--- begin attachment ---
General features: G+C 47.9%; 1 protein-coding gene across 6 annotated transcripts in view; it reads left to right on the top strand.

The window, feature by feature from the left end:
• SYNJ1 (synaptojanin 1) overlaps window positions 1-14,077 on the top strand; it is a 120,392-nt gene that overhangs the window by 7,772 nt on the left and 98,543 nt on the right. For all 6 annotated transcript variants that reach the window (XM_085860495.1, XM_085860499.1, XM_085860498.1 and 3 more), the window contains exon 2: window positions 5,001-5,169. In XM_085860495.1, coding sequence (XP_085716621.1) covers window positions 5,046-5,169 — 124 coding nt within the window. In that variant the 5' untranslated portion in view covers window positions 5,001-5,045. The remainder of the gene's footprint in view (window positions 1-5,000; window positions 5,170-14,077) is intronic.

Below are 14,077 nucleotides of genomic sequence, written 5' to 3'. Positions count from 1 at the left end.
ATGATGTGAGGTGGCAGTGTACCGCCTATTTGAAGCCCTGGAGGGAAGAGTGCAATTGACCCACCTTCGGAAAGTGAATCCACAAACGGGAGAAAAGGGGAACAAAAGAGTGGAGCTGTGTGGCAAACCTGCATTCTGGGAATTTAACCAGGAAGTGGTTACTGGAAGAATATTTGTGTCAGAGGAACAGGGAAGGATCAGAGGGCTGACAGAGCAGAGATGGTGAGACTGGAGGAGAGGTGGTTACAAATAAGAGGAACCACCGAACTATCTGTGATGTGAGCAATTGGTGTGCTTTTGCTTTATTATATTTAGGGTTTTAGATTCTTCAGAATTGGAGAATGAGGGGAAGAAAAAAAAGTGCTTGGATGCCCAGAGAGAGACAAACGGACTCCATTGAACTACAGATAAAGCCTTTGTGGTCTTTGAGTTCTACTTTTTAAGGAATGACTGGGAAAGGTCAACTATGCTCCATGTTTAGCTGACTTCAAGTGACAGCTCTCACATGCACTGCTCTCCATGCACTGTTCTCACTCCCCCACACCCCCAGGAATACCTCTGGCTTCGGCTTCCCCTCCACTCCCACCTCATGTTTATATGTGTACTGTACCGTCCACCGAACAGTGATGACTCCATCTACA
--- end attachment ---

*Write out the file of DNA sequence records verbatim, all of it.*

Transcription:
General features: G+C 47.9%; 1 protein-coding gene across 6 annotated transcripts in view; it reads left to right on the top strand.

The window, feature by feature from the left end:
• SYNJ1 (synaptojanin 1) overlaps window positions 1-14,077 on the top strand; it is a 120,392-nt gene that overhangs the window by 7,772 nt on the left and 98,543 nt on the right. For all 6 annotated transcript variants that reach the window (XM_085860495.1, XM_085860499.1, XM_085860498.1 and 3 more), the window contains exon 2: window positions 5,001-5,169. In XM_085860495.1, coding sequence (XP_085716621.1) covers window positions 5,046-5,169 — 124 coding nt within the window. In that variant the 5' untranslated portion in view covers window positions 5,001-5,045. The remainder of the gene's footprint in view (window positions 1-5,000; window positions 5,170-14,077) is intronic.

Below are 14,077 nucleotides of genomic sequence, written 5' to 3'. Positions count from 1 at the left end.
ATGATGTGAGGTGGCAGTGTACCGCCTATTTGAAGCCCTGGAGGGAAGAGTGCAATTGACCCACCTTCGGAAAGTGAATCCACAAACGGGAGAAAAGGGGAACAAAAGAGTGGAGCTGTGTGGCAAACCTGCATTCTGGGAATTTAACCAGGAAGTGGTTACTGGAAGAATATTTGTGTCAGAGGAACAGGGAAGGATCAGAGGGCTGACAGAGCAGAGATGGTGAGACTGGAGGAGAGGTGGTTACAAATAAGAGGAACCACCGAACTATCTGTGATGTGAGCAATTGGTGTGCTTTTGCTTTATTATATTTAGGGTTTTAGATTCTTCAGAATTGGAGAATGAGGGGAAGAAAAAAAAGTGCTTGGATGCCCAGAGAGAGACAAACGGACTCCATTGAACTACAGATAAAGCCTTTGTGGTCTTTGAGTTCTACTTTTTAAGGAATGACTGGGAAAGGTCAACTATGCTCCATGTTTAGCTGACTTCAAGTGACAGCTCTCACATGCACTGCTCTCCATGCACTGTTCTCACTCCCCCACACCCCCAGGAATACCTCTGGCTTCGGCTTCCCCTCCACTCCCACCTCATGTTTATATGTGTACTGTACCGTCCACCGAACAGTGATGACTCCATCTACA